Despite it’s many amazing features, Rebirth is not a perfect game. For one, Rebirth features 20 challenges for you to play through starting with certain items. In most of them, your goal is to use the items given to you and defeat Mom (the boss of the second depths floor). While some of these are quite fun, such as Slow Roll, most are tiring and far from fun, such as Head Trauma and The Purist. Not to mention the several bugs and glitches on the game’s 3DS launch. In fact, all versions of Rebirth have several exploits in them for you to get very, VERY overpowered. And on top of that, I can’t say I enjoyed every track in the game. When Blood Dries being a perfect example. Some characters also came off as pointless to me, such as Maggy and Eve. Maggy is just a tanky character. I have nothing against this archetype, but tanky characters baffle me, and I’m more of a gamer who likes the Glass Cannon archetype more, or in this game, Judas. Eve is, at her core, a pretty good character. She starts out with two hearts and the “Whore of Babylon” item. With that, you gain much higher attack and speed when you only have 1 or .5 hearts. As I said earlier, I like the Glass Cannon archetype, but Judas already takes that spot, with high attack and one heart. Eve has a losing edge, especially since Judas is stronger and Eve can lose her high attack and speed by accidentally picking up a heart. Other than that, the game is very fun, and it’s good overrides the bad.
Rebirth actually can be bought on every current gen console and handheld, raising the question: which one should you get? I have only personally played the PC, New 3DS, and Wii U versions, and the Wii U version features local multiplayer, higher resolution, and off-screen TV play. The New 3DS version features a map you can draw on and portability. The PC version features more options, mod support, and alternate controller support. Personally, I will recommend the New 3DS version, as portability really is perfect for Rebirth. Each “run” will last you around 20+ minutes, and is much more suitable for pick-up-and-play short buffers.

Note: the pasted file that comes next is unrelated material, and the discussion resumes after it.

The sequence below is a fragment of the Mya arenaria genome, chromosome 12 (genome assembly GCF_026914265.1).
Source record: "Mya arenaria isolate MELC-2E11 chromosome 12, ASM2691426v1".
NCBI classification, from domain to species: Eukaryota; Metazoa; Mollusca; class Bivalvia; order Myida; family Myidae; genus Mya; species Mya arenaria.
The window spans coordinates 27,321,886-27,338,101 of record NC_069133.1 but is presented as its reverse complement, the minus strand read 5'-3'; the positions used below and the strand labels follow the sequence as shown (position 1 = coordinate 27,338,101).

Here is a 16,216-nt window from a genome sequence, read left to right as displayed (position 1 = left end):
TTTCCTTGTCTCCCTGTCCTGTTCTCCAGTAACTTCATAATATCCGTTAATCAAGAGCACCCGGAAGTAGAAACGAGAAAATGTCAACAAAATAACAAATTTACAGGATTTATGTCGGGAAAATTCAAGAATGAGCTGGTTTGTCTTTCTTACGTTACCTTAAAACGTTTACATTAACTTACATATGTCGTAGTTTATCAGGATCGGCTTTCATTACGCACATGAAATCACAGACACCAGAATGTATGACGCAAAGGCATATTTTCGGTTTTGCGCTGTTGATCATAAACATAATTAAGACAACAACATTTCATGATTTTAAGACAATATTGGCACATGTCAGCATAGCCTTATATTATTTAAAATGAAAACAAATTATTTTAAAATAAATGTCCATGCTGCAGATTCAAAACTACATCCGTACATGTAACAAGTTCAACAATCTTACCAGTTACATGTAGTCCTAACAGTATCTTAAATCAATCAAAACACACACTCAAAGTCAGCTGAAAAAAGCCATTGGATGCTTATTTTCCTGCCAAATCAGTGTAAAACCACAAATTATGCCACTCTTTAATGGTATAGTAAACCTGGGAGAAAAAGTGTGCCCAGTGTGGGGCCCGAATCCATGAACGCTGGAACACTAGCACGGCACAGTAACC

Above all, Rebirth’s best feature is it’s nearly endless replayability. With over 400 items at your disposal, 4 billion different seeds, and 10 characters for you to toy with, Rebirth won’t be leaving you bored anytime soon. Not to mention that you don’t necessarily need to just go through the game, start to finish. Maybe you want to speedrun through, or maybe attempt to abuse various exploits and get several items so you can kill bosses with ease. This leaves Rebirth to be an experience that has adapted a massive community with tons of ways to play the game. Not to mention there will be an expansion coming soon that adds more than 100 items, a new character, new floors, new bosses, new challenges, a new game mode, and so much more. For a $14.99 price tag, the game is more than worth your time. At the end of the day, I found Rebirth to be extremely enjoyable and very much worth the price tag.